Astor Theatre

176 Tremont Street,
Boston, MA 02108

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Astor Projectors

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The Tremont Theatre was opened on October 14, 1889, and was the third Tremont Theatre to be built on the site. It was designed by architect John Bailey McElphatrick.

In November 1947 it was remodelled to the plans of architectural firm William Risemen Associates, and reopened as the Astor Theatre. One of the premiere first run movie theatres in Boston’s past. It was located opposite the Boston Common on Tremont Street. It was where De Mille’s “The Ten Commandments” played in the 1950’s.

Demolished in July 1983, the Loews Boston Common multiplex now occupies the same general spot.

Contributed by Gerald A. DeLuca

Recent comments (view all 108 comments)

Redwards1 on March 9, 2014 at 2:56 am

I do not think there were roadshow engagements anywhere for the 35mm Cinemascope version of Oklahoma! The whole point of Oklahoma! roadshow presentations was to introduce Todd-AO. Since American Optical was headquartered in New England it would have been an embarrassment to present the Boston premiere in 35mm.

Coate on March 9, 2014 at 4:14 am

dickneeds111 wrote: “"Oklahoma was shot both in Cinemascope and Todd AO at the same time.”

Yeah, but they weren’t distributed at the same time. In North America, only Todd-AO prints, distributed by Magna, were booked for the first thirteen months of the film’s release. Then the 35mm CinemaScope version, distributed by 20th Century-Fox, became available for hundreds of general-release bookings. All of the original roadshow engagements were the 70mm version (except for the final few weeks of the Detroit engagement which had been switched to the 35mm version as a test).

On a related note, some of you may recall a while ago I posted a list of the original roadshow engagements of “Oklahoma!” This info may clarify many of the points mentioned in the discussion going on here on the Astor page. Here again is the link if you wish to take a refresher look or if you missed it when first posted. The list is complete, as far as I know, up to the point in time the 35mm general release began. (There were a few more 70mm presentations that began beyond my cut-off point — plus international — but I didn’t include them because I wanted to present a concise timeline.)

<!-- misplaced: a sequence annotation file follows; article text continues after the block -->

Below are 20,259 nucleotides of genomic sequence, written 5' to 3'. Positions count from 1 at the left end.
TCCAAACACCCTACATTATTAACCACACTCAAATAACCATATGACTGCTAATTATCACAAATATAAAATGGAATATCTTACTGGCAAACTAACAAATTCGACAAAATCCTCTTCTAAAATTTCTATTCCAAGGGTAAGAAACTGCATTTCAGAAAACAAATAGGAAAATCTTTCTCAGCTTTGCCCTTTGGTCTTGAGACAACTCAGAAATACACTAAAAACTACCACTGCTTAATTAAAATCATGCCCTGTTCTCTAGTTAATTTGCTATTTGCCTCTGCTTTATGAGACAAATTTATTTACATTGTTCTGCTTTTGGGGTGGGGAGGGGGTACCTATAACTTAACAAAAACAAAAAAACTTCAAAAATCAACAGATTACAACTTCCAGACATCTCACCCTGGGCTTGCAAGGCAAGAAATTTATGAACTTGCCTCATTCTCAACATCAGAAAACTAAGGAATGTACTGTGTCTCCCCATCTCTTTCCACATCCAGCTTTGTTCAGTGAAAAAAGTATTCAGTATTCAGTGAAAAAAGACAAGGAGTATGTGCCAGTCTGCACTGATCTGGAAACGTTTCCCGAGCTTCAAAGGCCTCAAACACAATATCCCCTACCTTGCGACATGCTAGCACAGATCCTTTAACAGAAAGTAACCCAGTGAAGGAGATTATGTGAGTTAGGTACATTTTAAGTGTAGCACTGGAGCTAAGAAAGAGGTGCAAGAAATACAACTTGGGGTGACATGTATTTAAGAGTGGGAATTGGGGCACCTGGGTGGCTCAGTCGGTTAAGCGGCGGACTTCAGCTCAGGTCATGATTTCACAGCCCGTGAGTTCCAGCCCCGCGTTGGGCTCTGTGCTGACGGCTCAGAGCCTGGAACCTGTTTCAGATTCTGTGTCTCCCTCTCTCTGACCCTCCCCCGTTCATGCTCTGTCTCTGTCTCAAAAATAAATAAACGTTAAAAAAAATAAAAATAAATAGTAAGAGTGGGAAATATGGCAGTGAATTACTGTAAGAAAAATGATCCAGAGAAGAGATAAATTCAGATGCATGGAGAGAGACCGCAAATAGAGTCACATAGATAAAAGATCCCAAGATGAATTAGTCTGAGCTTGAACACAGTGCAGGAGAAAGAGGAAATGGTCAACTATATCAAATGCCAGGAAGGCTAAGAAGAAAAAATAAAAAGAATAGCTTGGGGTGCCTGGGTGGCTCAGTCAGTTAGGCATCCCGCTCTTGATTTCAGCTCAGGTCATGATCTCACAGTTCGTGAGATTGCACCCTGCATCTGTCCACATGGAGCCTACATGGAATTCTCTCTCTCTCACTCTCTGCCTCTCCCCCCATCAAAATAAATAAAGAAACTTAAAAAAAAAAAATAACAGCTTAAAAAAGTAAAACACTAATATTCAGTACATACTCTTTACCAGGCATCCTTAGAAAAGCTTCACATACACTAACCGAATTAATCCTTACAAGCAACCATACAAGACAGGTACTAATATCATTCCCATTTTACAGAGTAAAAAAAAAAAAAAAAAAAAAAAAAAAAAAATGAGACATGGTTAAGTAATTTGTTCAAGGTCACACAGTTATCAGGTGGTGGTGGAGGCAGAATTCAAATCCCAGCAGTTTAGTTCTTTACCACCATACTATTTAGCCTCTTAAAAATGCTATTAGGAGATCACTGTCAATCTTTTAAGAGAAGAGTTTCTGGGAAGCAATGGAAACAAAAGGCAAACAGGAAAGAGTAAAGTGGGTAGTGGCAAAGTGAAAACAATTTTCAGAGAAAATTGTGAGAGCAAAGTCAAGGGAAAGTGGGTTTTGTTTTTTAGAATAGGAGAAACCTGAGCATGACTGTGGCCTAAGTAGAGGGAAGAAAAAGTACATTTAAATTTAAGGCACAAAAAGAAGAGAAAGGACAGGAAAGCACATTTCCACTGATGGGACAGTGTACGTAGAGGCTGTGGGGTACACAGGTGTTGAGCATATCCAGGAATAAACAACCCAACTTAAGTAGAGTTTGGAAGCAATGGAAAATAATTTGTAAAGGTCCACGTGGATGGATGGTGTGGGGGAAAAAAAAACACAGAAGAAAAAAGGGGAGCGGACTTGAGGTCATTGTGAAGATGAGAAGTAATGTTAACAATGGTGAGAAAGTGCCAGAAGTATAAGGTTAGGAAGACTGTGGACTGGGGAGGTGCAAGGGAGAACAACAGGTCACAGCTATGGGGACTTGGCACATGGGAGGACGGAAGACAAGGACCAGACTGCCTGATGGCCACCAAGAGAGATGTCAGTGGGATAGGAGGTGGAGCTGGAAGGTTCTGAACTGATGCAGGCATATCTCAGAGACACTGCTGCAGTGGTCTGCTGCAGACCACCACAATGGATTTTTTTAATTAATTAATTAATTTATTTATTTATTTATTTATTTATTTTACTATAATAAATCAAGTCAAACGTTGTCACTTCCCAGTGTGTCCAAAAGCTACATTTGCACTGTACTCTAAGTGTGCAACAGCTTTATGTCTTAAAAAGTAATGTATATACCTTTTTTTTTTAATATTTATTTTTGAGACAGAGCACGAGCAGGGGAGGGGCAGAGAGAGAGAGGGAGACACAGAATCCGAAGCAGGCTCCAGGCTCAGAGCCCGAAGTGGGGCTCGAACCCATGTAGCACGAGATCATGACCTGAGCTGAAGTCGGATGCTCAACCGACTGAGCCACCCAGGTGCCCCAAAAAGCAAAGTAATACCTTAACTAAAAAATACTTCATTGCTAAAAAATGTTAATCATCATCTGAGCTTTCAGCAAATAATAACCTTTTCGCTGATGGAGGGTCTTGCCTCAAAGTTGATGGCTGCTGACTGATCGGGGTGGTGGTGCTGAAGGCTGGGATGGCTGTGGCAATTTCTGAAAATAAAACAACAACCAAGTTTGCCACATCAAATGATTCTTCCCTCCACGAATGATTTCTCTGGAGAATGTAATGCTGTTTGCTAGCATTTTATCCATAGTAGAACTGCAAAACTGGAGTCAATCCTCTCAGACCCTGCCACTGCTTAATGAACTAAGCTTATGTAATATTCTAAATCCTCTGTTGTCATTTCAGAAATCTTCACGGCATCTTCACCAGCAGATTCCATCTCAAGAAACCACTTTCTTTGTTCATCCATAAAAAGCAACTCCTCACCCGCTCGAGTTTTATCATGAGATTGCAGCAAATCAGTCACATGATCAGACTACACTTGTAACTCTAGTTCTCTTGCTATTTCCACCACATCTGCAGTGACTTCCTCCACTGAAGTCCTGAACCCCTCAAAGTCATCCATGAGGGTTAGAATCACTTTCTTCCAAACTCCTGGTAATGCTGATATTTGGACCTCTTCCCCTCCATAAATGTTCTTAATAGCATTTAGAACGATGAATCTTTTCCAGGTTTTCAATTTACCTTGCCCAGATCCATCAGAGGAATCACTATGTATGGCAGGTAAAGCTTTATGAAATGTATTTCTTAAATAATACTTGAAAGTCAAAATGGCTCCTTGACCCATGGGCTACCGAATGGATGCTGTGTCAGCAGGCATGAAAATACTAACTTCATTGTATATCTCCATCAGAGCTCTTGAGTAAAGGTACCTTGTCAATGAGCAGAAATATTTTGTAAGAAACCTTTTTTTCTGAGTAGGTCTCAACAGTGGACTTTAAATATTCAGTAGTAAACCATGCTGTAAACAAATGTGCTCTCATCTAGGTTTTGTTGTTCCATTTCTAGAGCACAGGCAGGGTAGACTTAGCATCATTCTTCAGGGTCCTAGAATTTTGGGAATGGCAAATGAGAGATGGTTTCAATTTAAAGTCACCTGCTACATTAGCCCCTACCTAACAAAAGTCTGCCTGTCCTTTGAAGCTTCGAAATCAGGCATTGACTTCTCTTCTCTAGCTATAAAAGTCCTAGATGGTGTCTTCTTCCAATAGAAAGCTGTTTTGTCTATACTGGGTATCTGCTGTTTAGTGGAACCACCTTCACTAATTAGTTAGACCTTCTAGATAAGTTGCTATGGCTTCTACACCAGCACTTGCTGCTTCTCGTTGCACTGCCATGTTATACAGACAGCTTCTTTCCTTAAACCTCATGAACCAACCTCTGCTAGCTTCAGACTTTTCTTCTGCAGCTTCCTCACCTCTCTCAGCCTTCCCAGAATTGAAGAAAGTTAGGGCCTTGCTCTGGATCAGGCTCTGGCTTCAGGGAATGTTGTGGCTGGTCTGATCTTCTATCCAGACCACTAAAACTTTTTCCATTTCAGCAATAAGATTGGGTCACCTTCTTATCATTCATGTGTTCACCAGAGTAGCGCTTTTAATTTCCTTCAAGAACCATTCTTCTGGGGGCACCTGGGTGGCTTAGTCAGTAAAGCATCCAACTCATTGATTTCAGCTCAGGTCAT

Oklahoma! Roadshow Engagements

RogerA on March 11, 2014 at 3:34 am

Michael Coate has done his homework. He corrected me on a few points and after long hours of digging through old newspapers I have found that what he writes is correct. It is certain he knows a great deal about this subject.

rsalters (Ron Salters)
rsalters (Ron Salters) on March 27, 2014 at 2:59 pm

CT member HankSykes tells me that he was looking through some boxes of old stuff in a storage area at the Cincinnati Public Library yesterday afternoon and came upon a program,in good condition, for the Tremont Theatre’s production of “No NO Nanette”. The latter was one of the great hit musicals of the 1920s and ran for 6 months at the Tremont Theatre about 1925. At the back of the program is mention of the theater’s “water curtain” which deploys in case of a fire on stage. I assume that they also had a regular fire safetly curtain (usually made of asbestos in those days). One can imagine the mess the water curtain must have made if it deployed accidentally. This water curtain apparatus and plumbing, plus the regular stage curtains, were all swept away in the late-1930s when the orchestra pit, stage floor and proscenium arch were removed so that the main floor seating could be extended forward into the stage area. (the Tremont seems to have stopped presenting live shows on stage after about 1930; films only.)